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Annual Report 2001

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A special year, indeed. Jan Oberg spends a good two months in India on a Gandhian mission. It is the second year with no organisational support from the Swedish government and in which we work hard to become people-financed via our TFF Store and Donations online site. From February, war rages in northern Macedonia and threatens to spread to all the country. On September 11 the World Trade Centre and Pentagon are hit by terrorist attacks and on October 7 the United States starts bombing Afghanistan - - which naturally diverts a lot of attention from other planned activities.

On October 26, Christina defends her PhD thesis successfully. During most of November, Jan has a virus, which reduces his working capacity considerably. And December is spent more or less on inner maintenance of the foundation.

After a number of years where we have mainly produced materials and done outreach work, we cared a bit more for the maintenance of the Foundation as an organisation and invested quite some energy in the further development of the Foundation's website. The founders also devoted a bit more time than usual to reading and thinking as well as maintaining the house in which the TFF is housed.


Between January and October, co-founder Christina works intensely on finalising her dissertation.

The year begins with sending off funding proposals to Nordic ministries of foreign affairs and others for the "Support Reconciliation and Forgiveness" project. Nothing comes out of that; there are virtually no larger foundations that have this as a theme for grant-proposals.

On January 4 a letter arrives from the Ministry of Foreign Affairs in Stockholm which we interpret to signal that TFF will not receive organisational support this year either. We didn't. We consider it a proof that the Foundation has, once and for all, been thrown out of the state budget (as the first NGO ever to have this happen).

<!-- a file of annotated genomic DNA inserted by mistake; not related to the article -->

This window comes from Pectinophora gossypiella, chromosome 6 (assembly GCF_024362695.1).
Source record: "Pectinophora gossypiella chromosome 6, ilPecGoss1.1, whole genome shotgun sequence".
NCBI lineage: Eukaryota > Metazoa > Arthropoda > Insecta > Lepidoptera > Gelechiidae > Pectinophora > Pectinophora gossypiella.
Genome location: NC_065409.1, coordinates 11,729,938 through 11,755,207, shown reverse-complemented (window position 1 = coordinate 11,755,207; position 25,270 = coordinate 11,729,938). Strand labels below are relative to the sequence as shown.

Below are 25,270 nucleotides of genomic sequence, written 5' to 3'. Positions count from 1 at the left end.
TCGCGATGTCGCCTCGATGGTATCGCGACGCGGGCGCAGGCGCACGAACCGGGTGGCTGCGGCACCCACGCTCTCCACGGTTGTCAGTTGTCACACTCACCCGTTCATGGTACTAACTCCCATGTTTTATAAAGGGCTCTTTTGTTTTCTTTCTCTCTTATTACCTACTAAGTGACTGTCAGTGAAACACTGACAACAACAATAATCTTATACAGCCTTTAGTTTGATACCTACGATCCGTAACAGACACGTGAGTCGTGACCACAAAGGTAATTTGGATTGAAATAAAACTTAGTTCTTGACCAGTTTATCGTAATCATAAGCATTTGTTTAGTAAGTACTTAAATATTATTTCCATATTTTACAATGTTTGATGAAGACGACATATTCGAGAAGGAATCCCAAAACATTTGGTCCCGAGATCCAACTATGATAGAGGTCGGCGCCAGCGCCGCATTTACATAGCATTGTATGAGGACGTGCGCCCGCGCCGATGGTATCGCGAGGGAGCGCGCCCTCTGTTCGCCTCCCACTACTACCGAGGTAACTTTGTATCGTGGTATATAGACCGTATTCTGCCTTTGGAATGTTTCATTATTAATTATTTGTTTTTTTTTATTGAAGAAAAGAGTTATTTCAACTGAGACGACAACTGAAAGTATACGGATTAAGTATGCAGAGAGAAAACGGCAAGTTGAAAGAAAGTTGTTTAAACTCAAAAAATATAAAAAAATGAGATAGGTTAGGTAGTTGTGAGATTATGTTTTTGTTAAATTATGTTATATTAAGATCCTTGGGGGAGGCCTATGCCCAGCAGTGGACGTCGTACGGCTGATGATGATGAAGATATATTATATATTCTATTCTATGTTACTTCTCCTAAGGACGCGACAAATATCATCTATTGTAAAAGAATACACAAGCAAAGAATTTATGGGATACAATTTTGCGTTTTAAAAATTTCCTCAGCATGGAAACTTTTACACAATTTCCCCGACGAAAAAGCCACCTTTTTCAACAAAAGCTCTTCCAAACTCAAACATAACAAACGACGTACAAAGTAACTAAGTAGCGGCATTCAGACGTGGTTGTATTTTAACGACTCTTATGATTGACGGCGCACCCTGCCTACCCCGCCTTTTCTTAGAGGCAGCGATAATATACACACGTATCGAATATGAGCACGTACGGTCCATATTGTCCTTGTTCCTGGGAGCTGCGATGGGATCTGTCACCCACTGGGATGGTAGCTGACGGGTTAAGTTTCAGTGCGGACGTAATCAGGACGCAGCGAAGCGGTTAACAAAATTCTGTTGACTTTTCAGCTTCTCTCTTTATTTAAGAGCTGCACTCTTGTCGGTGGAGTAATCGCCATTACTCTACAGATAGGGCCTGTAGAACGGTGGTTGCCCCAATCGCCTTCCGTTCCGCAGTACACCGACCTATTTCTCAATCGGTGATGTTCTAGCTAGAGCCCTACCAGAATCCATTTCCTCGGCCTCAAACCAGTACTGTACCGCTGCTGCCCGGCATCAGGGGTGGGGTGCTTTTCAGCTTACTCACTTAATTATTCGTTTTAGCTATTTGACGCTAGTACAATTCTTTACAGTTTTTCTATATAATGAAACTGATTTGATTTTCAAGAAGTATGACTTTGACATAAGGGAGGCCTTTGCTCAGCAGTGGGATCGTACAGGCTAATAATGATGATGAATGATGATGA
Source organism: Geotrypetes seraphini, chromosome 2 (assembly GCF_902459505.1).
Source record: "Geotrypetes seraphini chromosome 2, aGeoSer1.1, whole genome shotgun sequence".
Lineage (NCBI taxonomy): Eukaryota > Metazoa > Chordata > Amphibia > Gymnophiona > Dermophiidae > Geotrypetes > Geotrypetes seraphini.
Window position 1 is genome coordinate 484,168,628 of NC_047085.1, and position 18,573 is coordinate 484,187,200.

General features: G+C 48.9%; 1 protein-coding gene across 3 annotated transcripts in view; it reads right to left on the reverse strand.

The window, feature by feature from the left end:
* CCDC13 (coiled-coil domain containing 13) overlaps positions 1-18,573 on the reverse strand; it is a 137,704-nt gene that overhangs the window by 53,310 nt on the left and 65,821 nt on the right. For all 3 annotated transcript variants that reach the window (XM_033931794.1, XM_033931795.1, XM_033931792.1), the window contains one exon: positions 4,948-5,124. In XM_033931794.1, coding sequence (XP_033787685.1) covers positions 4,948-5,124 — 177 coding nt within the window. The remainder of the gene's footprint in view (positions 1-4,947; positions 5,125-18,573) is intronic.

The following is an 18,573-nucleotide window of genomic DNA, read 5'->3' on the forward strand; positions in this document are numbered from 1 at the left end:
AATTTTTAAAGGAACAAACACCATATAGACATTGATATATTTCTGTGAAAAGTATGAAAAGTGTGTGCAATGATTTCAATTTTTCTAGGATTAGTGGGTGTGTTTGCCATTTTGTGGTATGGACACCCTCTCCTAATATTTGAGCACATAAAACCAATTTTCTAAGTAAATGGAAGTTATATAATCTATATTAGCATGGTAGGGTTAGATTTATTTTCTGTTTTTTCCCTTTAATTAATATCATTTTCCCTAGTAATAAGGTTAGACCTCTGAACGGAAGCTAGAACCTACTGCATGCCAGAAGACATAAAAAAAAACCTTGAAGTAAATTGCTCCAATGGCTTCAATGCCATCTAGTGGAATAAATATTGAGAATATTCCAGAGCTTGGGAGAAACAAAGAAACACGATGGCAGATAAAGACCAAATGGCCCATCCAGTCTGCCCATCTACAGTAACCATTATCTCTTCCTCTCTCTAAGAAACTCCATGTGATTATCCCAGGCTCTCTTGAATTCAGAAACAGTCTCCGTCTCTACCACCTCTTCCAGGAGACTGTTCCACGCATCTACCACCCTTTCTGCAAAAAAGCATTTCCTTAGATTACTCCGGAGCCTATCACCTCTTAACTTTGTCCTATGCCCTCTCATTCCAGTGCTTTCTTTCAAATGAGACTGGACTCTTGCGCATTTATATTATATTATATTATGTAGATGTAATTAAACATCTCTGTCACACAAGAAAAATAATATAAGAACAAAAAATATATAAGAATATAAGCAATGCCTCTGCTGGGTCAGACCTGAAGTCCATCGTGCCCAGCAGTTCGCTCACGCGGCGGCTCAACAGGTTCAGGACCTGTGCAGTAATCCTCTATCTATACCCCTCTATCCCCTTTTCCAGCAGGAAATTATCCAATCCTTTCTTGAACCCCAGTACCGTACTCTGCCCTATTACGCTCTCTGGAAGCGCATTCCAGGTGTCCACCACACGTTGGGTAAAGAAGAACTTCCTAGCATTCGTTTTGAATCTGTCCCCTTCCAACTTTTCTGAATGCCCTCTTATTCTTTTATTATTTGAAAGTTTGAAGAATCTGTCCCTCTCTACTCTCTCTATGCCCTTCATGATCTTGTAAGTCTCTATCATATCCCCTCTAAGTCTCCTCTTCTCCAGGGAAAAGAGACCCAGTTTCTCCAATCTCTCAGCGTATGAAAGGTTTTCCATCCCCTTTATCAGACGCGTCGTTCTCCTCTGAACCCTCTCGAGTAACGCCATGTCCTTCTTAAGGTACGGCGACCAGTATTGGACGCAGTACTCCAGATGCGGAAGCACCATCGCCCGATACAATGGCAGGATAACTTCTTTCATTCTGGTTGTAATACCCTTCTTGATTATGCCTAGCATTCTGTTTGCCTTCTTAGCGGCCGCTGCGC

Comprehensive updating of TFF's website. Letters go out with appeals to TFF Friends and others to make donations to TFF.

Jan prepares his 9-week trip to India "in the footsteps of Gandhi." He turned 50 in January. In between, he begins to do the layout of Christina's dissertation.

The Nonviolence Forum, a new Special Section on our site, is launched.

PressInfo 115 about TFF's 15th Anniversary this year.

Jan departs for India on Janury 27 and returns on March 31. Christina cares for the daily routines and sends important mails to him while away. Jan teaches a course together with Else Hammerich and Bjarne Vestergaard, trainers from the Danish Center for Conflict-Resolution in Dharamsala, India, with young Tibetans. Jan lectures at the Tibetan exile government's Ministry of Foreign Affairs and interviews the minister.

The trip in India goes to important places related to Mahatma Gandhi (Delhi, Ahmedabad, Pune, Sevagram, Bombay, Dharasana, Dandi etc) and also touches the main sites related to Hinduism (Varanasi) and Buddhism (Bodghaya, Sarnath, Rajgir).

Towards the end of his mission, Jan meets with the director of Gandhi Smriti (also Birla House Museum where Gandhi was killed) and Gandhi Darshan, the Center for Gandhian Studies Dr. Neelakanta Radhakrishnan. Jan lectures at Gandhi Darshan on March 19.

TFF board member Anna Christensen dies at the end of March. A true friend and a highly committed board member leaves us.

Much follow-up after the India mission, such as 2200 emails waiting. Over the next few months Jan writes 10 articles for the cultural page of Helsingborgs Dagblad (Daily) under the main title, In the Footsteps of Gandhi (so far only in Swedish). They are eventually posted at the TFF site with many original pictures from India. He collected enough material from the mission to write a book.

Begin research on the Militarisation of the European Union - - with a view to participation in the alternative EU Summit in Gothenburg, Sweden, in June.